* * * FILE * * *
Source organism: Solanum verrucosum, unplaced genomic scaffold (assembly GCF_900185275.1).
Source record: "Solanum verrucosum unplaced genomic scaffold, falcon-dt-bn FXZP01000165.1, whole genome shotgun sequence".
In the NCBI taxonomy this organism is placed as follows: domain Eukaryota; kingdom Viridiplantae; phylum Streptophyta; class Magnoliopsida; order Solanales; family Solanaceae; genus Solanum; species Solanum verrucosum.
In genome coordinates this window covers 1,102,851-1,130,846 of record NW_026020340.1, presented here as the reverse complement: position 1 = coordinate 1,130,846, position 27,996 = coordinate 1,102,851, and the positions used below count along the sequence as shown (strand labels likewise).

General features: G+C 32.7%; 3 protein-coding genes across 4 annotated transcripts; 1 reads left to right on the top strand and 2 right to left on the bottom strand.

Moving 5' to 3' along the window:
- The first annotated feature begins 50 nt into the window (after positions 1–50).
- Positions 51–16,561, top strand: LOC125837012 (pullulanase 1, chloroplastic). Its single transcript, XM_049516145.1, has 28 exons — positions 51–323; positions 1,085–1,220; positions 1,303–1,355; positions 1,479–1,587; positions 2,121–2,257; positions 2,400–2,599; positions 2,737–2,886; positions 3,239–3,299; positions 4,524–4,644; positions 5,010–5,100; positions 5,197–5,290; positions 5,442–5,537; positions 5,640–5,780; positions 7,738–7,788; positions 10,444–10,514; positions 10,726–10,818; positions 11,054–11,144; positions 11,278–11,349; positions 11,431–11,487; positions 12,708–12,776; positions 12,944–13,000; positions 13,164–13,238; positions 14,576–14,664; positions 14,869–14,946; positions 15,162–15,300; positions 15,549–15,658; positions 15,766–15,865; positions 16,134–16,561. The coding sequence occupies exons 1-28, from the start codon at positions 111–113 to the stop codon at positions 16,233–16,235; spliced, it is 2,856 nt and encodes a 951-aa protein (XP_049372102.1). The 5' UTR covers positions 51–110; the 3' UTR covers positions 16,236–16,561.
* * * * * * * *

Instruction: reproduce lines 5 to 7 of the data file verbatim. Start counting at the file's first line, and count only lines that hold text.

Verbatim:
General features: G+C 32.7%; 3 protein-coding genes across 4 annotated transcripts; 1 reads left to right on the top strand and 2 right to left on the bottom strand.

Moving 5' to 3' along the window:
- The first annotated feature begins 50 nt into the window (after positions 1–50).